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Woodward Academy to begin drug testing in 2013
by Mary Cosgrove
mcosgrove@neighbornewspapers.com
September 18, 2012 10:07 AM | 2883 views | 0 0 comments | 27 27 recommendations | email to a friend | print
Beginning in the fall of 2013, upper school students at Woodward Academy will face mandatory drug and alcohol testing as part of the school’s new substance abuse initiative.

Woodward Academy President Stuart Gulley said the process to strengthen the school’s drug policy began about a year ago when a task force comprised of governing board members and senior administrators began researching drug and alcohol use by teenagers.

“The longer a person delays experimentation, the less likely one is to develop a dependency on them,” Gulley said of task force findings.

The task force also looked at the harmful effects of drug and alcohol use by teens in regard to brain development, and spoke with Woodward Academy families who have been affected by teen substance abuse. Additionally, two schools who have implemented a drug testing policy — Wesleyan School in Norcross and Bayside Academy in Daphne, Ala., — spoke with the task force on the success of their programs.

All has led to the decision to have random urine testing of upper school students. Gulley said essentially, names of students in the school will be drawn randomly for testing. In a given year, he said about 40 percent of the 1,050 students will be tested.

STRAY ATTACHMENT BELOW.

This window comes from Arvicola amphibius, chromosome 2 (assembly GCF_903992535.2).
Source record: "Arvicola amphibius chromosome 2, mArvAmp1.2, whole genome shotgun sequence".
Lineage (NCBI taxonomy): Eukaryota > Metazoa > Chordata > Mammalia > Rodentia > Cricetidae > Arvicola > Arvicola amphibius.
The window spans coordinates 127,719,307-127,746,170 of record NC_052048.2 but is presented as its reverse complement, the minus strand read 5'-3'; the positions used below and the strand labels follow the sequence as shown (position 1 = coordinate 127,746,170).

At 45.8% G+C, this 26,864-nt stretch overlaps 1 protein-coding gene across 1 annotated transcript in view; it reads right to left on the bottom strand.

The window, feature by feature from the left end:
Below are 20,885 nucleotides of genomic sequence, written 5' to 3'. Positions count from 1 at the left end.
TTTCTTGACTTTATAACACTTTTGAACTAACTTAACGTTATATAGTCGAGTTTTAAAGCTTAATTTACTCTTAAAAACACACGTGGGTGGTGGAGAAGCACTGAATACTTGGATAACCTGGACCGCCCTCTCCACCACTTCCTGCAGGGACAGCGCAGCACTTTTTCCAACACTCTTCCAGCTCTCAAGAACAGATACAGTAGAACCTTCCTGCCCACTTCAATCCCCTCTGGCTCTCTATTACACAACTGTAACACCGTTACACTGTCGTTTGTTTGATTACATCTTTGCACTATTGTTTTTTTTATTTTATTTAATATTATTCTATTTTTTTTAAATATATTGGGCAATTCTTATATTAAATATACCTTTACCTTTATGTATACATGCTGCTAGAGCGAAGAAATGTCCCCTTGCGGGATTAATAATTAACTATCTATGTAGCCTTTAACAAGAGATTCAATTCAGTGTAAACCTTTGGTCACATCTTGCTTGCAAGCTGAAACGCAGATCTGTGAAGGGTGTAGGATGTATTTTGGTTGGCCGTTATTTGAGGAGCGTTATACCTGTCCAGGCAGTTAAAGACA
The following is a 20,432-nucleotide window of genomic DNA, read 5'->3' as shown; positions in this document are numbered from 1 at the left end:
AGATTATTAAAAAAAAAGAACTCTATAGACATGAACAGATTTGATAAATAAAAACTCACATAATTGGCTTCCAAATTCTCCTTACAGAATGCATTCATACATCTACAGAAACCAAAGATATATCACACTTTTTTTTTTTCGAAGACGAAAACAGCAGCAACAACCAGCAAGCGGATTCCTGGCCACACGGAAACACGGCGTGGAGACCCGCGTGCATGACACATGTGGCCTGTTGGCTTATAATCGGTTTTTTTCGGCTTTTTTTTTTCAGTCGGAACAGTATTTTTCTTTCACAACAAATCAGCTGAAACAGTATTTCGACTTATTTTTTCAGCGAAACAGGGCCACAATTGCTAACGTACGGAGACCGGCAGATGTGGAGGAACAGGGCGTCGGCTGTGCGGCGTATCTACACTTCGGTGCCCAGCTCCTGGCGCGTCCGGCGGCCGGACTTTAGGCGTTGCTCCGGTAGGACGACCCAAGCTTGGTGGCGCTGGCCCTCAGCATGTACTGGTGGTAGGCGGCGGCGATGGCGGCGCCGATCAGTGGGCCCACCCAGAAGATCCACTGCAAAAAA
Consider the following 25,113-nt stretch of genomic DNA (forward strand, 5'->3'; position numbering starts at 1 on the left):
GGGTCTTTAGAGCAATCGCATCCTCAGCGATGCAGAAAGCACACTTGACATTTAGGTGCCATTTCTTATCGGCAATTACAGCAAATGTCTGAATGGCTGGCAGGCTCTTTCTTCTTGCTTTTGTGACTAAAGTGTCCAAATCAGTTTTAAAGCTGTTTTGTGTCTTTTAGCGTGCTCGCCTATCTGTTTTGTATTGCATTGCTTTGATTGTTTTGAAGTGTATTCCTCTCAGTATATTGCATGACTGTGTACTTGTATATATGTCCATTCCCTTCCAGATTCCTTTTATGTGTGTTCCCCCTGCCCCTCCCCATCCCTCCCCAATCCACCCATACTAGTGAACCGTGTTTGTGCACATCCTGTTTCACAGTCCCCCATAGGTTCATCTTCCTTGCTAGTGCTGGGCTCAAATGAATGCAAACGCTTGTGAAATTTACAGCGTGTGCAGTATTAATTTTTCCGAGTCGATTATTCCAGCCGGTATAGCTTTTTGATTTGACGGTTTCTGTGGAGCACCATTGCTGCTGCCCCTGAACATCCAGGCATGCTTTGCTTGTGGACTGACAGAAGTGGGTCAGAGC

“The testing will occur throughout the year, possibly weekly or on an every-other-week basis of about 12 students at a time,” he said. Once a student is tested, their name will go back into the pool. Some students may be tested multiple times, others never.

“We’re using a third-party vendor in determining who and when,” he said. The firm is called Spec Group Inc.

Prior to providing a sample, students have the opportunity to privately admit that the testing might come back positive for substance abuse, at which point, a positive result will not yield dismissal, but a course of discipline and counseling.

Positive testing without the admission or a second offense will result in allowing the parents to withdraw the student or else automatic dismissal.

“We did not want to appear to be a police state in that the purpose of this program was not to catch students who were taking drugs,” Gulley said of the not overly punitive policy. “The idea here is to prevent drug use to begin with.”

The school has been conducting private open-forum sessions with parents and employees this month to hear feedback, share more information and answer questions, Marci Mitchell, director of marketing and communications said.

The full school policy and list of frequently asked questions can be viewed on Woodward Academy’s website at www.woodward.edu/360.
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